Coding Standards for CRM114

Please try to use something vaguely like these coding standards for patchse and for CRM114 programs.

These aren't absolute rules, but there's a reason for them. Yes, some of the reasons are arbitrary but we at least attempt to rationalize things.

Coding Standard for C modules

  • In general - try to make your new code look like the old code.
  • Cargo Cults - Basing your new module on old code is encouraged; you'll need most of the preamble anyway, just to talk to the commonly used service / subsystem routines. If you want to reuse your code elsewhere too, ask Bill for “dual ownership with full rights including right to relicense elsewhere.”
  • GROTing - If a piece of code is “placeholder”, quick and very dirty, or with known or suspiscious edge cases, bracket it with comments of GROT GROT GROT - Get Rid Of This. This calls attention to the grotty code for subsequent fixing.
  • Comments - Generally speaking. style comments are preferred over /*…..*/ comments, because nothing gets a devo more angry than changing code, noticing it didn't make any real change, and after an hour of painful debugging, realizing it was in the middle of a three-page-long /*…*/ comment block. Note also that /*…*/ is dangerous in the sense that they don't nest; the first */ terminates the block, which may then have “hot code” activated. * ASSERT - good idea, but not for mainline code. In general, the CRM114 engine tries to catch errors and allow users to TRAP them to the greatest extent possible, and ASSERT breaks that. Even if all that can be done is to delete a lockfile, write to an errorlog, or exit with a nonzero return code, that's still an important thing. So, ASSSRT is good for testing, but not good for production/mainline code. * VERIFY - The same arguments as ASSERT, but moreso; the knife is blunter. The preferred mainline-acceptable way is to #ifdef THIS_MODULE_DEBUG on a per-module basis, so that CPU-intense checking can be turned on and off on a per-subsystem basis rather than a global #define DEBUG. * Internal consistency checks - are a good thing. If you can keep the CPU overhead to under 20% or so, then please leave the consistency checks in, even for production / mainline code, and since internal consistency failures will (… at least, should) activate the FAULT/TRAP user-mode error handlers, then the user-mode fault handlers can take over for you. May the email this saves from oblivion make you a rich person. * TRACEing - When deciding between using user_trace versus internal_trace please use user_trace for things you want the programmer debugging a script to see. Use internal_trace for things that would only be of interest to someone debugging the C code. In general, these don't overlap (well, if they do, then -t -T will turn them both on so no harm is done either way).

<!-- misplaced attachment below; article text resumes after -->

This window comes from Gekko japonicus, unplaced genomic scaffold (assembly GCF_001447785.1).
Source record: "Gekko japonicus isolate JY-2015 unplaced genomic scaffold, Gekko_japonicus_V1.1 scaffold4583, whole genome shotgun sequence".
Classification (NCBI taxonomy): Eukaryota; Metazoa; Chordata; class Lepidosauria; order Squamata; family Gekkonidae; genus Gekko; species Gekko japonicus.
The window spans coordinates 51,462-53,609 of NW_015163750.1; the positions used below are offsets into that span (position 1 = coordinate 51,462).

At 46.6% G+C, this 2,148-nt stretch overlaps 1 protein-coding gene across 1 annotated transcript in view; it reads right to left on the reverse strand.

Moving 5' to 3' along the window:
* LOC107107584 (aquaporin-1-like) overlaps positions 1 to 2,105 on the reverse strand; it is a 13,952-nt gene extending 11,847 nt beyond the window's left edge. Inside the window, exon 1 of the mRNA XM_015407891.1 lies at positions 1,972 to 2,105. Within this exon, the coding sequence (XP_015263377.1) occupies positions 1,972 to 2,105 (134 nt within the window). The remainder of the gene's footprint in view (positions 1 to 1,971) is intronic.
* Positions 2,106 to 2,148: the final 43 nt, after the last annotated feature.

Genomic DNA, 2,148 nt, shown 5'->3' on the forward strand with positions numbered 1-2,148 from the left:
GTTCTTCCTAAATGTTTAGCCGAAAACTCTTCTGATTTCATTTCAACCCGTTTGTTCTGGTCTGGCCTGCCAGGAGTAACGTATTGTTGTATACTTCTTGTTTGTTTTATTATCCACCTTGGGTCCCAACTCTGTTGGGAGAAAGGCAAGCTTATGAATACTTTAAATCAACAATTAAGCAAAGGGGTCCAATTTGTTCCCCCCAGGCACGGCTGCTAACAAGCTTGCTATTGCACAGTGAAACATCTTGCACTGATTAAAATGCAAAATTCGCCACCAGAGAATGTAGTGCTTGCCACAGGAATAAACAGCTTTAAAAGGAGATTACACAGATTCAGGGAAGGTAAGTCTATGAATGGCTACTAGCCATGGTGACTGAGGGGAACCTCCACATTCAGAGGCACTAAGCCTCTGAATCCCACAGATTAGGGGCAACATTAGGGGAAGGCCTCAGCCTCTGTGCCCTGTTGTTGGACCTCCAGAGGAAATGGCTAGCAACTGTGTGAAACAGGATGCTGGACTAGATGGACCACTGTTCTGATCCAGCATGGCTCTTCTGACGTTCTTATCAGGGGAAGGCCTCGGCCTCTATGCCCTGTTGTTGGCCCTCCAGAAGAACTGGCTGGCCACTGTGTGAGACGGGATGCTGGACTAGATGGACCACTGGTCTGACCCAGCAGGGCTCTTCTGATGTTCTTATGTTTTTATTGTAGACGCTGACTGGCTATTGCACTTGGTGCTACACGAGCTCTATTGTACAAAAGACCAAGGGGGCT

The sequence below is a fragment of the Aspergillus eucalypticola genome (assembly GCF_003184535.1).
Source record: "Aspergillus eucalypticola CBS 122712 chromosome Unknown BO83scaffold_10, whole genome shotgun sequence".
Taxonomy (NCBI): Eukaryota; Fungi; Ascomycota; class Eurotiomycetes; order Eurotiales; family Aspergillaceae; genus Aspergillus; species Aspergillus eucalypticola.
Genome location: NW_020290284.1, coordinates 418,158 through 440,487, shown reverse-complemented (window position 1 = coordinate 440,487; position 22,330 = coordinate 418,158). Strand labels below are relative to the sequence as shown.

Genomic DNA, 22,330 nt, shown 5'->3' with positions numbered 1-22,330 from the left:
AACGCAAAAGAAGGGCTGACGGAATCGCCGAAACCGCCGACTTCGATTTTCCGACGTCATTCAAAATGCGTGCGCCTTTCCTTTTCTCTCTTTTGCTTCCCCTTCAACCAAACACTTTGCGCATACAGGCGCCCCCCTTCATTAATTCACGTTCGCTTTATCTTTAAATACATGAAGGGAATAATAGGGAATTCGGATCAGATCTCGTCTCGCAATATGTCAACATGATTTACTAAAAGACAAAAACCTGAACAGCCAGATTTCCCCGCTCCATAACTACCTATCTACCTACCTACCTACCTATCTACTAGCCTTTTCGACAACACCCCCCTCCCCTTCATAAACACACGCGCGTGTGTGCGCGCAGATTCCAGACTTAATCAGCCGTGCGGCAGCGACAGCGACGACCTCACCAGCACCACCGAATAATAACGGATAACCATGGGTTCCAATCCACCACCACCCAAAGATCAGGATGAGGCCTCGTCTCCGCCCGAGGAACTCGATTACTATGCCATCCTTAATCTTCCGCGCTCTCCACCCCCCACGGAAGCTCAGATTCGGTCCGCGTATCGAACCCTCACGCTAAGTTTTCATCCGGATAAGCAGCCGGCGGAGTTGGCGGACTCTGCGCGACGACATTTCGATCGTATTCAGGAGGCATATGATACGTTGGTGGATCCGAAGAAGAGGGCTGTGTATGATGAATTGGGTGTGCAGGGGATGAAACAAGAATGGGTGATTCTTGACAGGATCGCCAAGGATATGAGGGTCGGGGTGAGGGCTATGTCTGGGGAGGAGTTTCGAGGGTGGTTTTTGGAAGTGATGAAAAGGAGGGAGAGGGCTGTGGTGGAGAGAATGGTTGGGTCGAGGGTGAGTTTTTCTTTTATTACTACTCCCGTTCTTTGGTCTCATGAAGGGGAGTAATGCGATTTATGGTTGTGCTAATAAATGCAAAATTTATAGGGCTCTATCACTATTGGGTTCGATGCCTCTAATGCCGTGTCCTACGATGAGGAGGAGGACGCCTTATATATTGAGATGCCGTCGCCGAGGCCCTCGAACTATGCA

coding_standards.txt · Last modified: Y/m/d H:i:s O (T) by wsy
 
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